I realized something the other day that astounded me. Recently I've been reading more electronic books than paper books. That's a big transition that slowly snuck up on me.
The problem with electronic books is that I never feel like I really own them. Doesn't matter that I may have spent good money on a PDF download. It still doesn't feel quite real to me.
A paper book doesn't need a whole support system to access it. Daylight works just fine. Electronic books require so much more. There's the platform itself: bookreader, laptop, netbook, desktop, PDA, or what have you. Everything either needs batteries or house electric. It's complicated. Things can go wrong. Machines break. The grid goes down. Batteries die.
Formats change over time. We've many paper books in our house that over 100 years old. How many electronic formats last even 10 years? Recently I discovered some important (at least to me) files that only existed on 3.5" floppy disk. Fortunately I still have a computer that could read it. Converted it other formats. How often is information lost because the device needed to read it is no longer available?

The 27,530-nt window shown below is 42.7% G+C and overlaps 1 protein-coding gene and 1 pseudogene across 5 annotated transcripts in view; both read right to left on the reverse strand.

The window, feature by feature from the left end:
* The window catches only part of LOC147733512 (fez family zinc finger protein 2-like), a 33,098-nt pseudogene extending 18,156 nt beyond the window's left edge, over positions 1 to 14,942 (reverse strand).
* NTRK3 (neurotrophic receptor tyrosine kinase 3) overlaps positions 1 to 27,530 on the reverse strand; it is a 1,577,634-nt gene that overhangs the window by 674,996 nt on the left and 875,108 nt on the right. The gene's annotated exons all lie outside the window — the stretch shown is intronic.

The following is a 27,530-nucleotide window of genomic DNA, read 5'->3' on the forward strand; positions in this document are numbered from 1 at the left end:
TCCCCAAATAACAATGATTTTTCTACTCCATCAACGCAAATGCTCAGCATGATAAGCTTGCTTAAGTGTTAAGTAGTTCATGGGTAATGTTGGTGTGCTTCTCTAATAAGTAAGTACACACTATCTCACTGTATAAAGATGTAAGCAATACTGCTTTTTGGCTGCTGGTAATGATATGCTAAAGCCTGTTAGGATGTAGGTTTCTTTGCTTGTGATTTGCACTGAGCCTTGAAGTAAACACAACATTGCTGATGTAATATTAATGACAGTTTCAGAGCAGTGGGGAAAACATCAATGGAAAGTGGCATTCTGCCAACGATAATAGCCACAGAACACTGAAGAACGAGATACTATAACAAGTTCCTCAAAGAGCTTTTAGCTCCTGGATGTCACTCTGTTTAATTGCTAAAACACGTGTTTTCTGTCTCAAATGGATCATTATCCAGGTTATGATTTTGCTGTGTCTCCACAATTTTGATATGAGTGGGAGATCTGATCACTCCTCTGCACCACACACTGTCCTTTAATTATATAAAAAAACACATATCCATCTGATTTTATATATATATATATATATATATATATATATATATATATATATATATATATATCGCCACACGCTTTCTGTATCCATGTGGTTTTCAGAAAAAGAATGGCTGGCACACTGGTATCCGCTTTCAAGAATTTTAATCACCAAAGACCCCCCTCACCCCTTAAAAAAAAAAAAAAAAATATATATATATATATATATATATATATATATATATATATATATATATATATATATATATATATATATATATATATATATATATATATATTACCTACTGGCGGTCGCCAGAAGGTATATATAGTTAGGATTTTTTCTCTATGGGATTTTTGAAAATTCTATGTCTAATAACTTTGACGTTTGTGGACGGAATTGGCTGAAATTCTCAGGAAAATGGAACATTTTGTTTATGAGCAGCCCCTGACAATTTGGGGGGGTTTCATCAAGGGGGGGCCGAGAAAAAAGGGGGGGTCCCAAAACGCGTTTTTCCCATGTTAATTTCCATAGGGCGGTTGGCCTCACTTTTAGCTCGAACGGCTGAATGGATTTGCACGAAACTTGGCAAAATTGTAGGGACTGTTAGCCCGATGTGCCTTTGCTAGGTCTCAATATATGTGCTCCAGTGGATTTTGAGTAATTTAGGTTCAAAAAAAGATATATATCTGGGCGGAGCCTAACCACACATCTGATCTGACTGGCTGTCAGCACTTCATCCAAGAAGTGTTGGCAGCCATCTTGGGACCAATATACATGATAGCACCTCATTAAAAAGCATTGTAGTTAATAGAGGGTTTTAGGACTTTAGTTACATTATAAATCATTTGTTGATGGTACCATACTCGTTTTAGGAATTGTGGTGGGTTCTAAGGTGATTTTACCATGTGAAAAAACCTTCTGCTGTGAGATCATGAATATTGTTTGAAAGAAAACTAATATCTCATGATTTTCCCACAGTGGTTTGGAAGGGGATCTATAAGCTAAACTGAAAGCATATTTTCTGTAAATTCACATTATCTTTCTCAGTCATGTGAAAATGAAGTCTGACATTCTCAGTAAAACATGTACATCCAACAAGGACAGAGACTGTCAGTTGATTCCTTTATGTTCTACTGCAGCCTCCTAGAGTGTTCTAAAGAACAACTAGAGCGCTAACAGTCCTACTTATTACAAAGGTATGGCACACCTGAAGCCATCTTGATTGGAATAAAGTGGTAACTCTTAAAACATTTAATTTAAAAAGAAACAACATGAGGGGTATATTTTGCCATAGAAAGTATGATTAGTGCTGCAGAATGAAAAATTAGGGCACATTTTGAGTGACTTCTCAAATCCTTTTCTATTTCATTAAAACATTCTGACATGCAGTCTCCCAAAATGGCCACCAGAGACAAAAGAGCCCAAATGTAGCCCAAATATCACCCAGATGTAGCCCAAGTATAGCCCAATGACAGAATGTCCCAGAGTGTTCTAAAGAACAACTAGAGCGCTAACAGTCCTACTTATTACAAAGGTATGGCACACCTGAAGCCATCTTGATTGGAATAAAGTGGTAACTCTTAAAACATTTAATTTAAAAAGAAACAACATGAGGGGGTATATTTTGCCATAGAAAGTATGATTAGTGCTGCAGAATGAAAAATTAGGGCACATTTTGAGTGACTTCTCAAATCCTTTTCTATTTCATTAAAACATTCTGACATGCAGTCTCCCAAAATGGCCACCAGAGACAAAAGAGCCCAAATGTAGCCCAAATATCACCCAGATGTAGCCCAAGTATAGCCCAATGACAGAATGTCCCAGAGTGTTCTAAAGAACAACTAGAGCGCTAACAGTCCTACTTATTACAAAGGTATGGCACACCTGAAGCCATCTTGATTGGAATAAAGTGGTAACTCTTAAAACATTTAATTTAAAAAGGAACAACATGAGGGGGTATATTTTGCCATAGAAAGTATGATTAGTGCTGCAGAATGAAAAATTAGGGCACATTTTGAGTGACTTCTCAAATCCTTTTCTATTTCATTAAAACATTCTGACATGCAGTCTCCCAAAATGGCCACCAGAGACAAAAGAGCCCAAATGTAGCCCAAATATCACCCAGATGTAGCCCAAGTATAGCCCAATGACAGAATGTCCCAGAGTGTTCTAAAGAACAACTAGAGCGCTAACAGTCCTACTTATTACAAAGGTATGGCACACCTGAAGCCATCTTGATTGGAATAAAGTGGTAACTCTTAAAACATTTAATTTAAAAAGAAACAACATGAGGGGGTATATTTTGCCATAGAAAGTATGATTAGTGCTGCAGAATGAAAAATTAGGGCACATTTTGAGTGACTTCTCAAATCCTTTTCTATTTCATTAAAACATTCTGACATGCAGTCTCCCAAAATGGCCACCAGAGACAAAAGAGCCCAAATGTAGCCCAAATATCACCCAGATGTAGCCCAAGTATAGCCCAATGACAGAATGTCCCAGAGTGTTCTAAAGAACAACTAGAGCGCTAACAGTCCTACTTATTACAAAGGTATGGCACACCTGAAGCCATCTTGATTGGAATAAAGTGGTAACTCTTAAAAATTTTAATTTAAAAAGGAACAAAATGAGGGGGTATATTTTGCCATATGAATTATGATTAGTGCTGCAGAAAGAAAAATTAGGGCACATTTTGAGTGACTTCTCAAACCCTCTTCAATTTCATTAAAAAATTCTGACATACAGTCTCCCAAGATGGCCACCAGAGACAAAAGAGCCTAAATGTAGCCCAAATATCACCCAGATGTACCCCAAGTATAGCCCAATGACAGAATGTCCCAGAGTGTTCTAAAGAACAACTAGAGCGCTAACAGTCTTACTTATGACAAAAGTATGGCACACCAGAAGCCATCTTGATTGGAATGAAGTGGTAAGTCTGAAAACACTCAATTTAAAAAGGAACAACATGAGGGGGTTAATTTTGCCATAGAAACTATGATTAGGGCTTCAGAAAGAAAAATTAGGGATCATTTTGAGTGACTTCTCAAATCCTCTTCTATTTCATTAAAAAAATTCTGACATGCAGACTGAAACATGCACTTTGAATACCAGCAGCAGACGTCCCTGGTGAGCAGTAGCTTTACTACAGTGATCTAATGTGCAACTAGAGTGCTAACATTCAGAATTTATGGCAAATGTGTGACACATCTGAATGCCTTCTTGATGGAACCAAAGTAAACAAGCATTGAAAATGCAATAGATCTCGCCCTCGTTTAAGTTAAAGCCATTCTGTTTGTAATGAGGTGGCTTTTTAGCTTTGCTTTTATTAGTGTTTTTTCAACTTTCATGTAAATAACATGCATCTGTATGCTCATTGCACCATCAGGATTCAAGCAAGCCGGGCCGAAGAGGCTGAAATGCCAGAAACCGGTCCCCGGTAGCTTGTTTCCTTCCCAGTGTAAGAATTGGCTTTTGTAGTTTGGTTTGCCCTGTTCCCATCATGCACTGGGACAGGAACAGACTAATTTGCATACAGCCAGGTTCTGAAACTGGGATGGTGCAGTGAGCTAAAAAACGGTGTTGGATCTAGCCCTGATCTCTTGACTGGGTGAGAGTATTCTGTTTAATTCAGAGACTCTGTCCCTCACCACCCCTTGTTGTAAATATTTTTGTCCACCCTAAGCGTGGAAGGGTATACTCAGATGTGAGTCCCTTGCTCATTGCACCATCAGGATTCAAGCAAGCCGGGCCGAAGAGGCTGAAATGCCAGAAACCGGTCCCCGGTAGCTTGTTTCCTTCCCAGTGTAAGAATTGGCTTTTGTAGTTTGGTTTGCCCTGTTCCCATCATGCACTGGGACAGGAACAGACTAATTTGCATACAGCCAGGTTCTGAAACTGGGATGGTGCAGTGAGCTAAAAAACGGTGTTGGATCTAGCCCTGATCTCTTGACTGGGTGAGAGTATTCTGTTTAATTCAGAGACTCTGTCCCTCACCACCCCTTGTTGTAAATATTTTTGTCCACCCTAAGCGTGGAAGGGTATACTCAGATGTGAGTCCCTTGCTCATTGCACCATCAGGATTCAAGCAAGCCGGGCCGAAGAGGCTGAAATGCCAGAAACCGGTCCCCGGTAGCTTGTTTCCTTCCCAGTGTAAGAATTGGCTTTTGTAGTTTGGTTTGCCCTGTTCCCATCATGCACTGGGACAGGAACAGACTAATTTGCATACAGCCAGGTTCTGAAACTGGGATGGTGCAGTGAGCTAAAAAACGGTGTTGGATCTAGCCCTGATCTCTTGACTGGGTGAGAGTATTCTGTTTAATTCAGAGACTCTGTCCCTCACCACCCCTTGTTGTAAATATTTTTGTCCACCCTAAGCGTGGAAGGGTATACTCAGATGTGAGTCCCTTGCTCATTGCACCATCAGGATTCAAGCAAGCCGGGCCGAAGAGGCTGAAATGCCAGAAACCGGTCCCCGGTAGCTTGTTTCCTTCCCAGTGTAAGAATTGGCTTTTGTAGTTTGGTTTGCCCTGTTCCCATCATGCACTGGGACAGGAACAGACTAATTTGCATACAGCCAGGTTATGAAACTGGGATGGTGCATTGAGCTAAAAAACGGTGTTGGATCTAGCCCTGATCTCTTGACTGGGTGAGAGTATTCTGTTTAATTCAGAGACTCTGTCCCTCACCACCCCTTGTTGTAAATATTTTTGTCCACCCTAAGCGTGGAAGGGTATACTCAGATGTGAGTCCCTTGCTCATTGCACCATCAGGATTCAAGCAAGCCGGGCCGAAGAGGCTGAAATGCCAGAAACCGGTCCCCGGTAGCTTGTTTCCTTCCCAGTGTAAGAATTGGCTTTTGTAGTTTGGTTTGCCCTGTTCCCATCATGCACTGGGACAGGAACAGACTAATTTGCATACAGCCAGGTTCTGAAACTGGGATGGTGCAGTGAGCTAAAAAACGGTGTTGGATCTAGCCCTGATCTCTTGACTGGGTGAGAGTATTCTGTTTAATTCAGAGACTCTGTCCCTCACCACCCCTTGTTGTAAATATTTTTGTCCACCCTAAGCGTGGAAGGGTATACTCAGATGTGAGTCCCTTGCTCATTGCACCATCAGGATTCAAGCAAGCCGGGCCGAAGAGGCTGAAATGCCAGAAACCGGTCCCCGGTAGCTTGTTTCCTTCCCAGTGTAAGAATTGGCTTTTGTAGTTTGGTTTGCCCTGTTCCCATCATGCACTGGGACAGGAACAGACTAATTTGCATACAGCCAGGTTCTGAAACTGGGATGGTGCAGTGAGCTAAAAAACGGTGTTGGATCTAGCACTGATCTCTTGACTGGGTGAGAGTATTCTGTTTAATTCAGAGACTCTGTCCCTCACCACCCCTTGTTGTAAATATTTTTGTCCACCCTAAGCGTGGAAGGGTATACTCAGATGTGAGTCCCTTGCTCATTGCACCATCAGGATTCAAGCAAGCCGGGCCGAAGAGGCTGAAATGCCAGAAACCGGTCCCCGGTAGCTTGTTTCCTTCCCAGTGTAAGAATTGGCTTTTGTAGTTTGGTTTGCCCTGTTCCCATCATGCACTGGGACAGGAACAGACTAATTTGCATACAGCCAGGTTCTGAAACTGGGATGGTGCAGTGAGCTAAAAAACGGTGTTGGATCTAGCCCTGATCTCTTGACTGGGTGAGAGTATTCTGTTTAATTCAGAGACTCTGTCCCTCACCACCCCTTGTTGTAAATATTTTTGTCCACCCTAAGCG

People say just print out a copy. How often does that happen? Sure, you may print out a few pages of important information, but books worth? Few do. I just printed out about 240 pages of text and finished off another expensive printer cartridge. If you want the document to last, better use acid free paper and archival inks. Both of those things cost money.
There's a lot of information that never made the transition from paper to electronic. Plenty of useful farm and household books from years gone by won't make it to electronic format. That information is in danger of being lost. We may have a time when those old skills could come in handy.
Never mind the practical stuff. What about the simple pleasures of being able to read a book? If the grid goes down, or an EMP event takes out your electronics, at least you can escape into a good book.
Meanwhile, in Canada….
2 hours ago